Learning Empathy Through Virtual Reality: A Mixed Methods Study
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CitationAlBasri, Mahdi. 2019. Learning Empathy Through Virtual Reality: A Mixed Methods Study. Master's thesis, Harvard Medical School.
AbstractLongitudinal empathy measurement amongst rising physicians suggests a decline that begins when medical students transition from their pre-clinical to clinical years and residency training. Current empathy interventions such as mindfulness and neurobiology of empathy workshops have shown mixed results, are difficult to scale and are time consuming. Virtual reality is an emerging technology being used increasingly in the non-medical educational field. It has recently been used for empathy training in the medical education setting. Therefore, our aim was to investigate the effectiveness of virtual reality in empathy training using a mixed methods study design. For the quantitative component, we ran a randomized controlled trial with 17 students randomized to the VR-based curriculum intervention group and 17 students to the education as usual control group. Associative analysis between learner background and baseline empathy scores showed a statistically significant interaction between empathy and speaking more than two languages, being part of a minority group and studying humanities as an undergrad (p=0.01). Additionally, the intervention group’s baseline empathy increased significantly by 5.1 points, while the control by 1.5 points (p=0.01). For the qualitative component, we explored two questions: the effectiveness of VR in empathy training through qualitative analysis and the utility of VR in medical education. In the qualitative program evaluation, we found that VR trigger affective emotional responses (Level 1 Kirkpatrick) from learners that are identical to patients’ reaction. We also found generated empathic concern towards patients and their caregivers (Level 2) along with examples of behavioral intentions expressed by students (Level 3). In terms of barriers to empathy we found that 1) self and 2) Macrosystem, both acted as barriers to empathic concern. For self-barriers, 1) Time, 2) Attention and 3) Fear were key players. For the macrosystem, 1) Moral injury, 2) Educational policies, 3) Management policies and 4) Organizational culture were macrosystem barriers. In relation to the question around utility of VR in medical education, we found that its utility was in 1) Creating a psychologically safe environment for learning, 2) Promoting humanism in healthcare, 3) Bridging experiential, immersive and situated learning for constructivism, 4) Enhancing emotional intelligence and 5) Facilitating personalized learning. Subsequently, we hypothesize a theoretical model describing how VR triggers empathy towards patients.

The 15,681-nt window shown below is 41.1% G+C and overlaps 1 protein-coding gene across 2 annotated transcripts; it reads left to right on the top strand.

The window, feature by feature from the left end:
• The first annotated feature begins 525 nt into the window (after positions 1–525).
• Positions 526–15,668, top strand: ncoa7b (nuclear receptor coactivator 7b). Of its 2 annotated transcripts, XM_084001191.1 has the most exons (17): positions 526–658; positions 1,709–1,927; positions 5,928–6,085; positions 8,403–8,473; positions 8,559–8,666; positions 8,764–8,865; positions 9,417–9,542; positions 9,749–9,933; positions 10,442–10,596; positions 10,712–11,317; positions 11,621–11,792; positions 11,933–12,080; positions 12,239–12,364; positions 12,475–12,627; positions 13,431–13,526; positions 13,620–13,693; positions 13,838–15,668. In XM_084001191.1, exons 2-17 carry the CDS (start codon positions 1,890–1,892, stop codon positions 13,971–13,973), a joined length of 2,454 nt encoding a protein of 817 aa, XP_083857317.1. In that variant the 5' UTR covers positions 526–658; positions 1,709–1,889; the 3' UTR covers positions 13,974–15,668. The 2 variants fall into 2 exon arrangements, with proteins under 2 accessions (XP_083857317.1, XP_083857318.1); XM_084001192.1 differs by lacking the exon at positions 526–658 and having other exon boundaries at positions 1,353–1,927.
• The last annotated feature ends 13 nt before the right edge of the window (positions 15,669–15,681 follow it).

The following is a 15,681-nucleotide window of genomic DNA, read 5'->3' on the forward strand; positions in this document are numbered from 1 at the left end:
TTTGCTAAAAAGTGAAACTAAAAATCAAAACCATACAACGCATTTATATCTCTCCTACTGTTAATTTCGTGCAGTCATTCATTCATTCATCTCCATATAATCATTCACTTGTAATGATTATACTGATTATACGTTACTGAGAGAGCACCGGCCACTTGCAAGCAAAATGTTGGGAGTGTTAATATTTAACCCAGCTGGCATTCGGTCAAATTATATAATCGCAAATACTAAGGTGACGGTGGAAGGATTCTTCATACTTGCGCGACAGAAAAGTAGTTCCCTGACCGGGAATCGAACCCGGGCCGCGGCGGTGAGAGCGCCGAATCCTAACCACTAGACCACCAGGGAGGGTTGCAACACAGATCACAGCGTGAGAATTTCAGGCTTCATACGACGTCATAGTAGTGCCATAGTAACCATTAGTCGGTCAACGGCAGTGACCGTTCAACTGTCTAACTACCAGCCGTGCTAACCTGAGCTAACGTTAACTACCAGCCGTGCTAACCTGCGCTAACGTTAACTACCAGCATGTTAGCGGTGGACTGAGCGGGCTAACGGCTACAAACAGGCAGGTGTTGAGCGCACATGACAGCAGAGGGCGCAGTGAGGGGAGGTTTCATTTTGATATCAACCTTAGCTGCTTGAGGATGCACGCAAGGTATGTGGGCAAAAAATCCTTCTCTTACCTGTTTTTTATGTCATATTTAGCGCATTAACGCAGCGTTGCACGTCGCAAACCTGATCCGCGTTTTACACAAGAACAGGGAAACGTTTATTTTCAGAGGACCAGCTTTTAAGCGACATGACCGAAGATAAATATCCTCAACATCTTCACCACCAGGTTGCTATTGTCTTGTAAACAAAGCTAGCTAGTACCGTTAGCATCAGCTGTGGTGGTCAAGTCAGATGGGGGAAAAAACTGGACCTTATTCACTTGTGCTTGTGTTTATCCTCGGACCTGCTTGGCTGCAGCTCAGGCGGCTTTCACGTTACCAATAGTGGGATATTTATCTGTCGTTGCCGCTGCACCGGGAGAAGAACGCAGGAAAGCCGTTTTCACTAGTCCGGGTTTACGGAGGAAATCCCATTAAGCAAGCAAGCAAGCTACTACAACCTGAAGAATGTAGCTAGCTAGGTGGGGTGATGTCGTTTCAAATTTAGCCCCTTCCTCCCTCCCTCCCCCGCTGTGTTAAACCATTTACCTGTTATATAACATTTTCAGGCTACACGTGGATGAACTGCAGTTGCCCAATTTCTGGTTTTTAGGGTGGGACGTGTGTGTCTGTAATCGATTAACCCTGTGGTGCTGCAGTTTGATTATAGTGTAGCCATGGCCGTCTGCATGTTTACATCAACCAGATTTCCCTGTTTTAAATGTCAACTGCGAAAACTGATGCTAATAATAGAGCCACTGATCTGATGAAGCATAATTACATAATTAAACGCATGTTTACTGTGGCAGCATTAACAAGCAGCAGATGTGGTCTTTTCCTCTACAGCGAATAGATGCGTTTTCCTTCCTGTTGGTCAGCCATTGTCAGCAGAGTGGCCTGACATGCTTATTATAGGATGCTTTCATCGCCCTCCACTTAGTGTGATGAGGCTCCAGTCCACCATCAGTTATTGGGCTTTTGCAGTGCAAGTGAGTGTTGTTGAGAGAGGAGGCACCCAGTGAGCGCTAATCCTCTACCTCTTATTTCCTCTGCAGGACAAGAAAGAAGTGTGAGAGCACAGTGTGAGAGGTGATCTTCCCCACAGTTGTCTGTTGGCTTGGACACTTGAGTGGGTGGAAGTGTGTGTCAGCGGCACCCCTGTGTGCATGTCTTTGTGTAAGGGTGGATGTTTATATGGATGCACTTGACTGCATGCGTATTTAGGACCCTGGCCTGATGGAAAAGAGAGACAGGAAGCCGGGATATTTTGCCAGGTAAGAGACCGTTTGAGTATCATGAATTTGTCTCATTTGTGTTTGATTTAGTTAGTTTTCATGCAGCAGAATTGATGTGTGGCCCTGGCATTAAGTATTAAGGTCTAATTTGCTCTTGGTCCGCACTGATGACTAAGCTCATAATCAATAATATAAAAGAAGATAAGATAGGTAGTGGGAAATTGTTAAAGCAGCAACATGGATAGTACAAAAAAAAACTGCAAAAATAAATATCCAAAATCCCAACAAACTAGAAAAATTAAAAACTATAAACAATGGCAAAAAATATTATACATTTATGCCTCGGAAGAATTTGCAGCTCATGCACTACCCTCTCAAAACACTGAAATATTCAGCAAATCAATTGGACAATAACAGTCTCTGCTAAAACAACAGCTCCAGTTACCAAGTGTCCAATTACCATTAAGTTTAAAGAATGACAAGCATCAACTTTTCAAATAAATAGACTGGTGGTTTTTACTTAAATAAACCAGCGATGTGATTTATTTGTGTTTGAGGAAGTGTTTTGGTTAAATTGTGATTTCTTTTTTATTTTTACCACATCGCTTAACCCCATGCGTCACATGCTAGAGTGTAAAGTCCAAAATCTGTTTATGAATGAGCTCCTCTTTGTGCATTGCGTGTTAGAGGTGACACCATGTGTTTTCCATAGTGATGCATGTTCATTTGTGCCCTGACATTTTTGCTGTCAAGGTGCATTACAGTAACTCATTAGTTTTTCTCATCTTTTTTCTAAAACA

Citable link to this pagehttps://nrs.harvard.edu/URN-3:HUL.INSTREPOS:37366065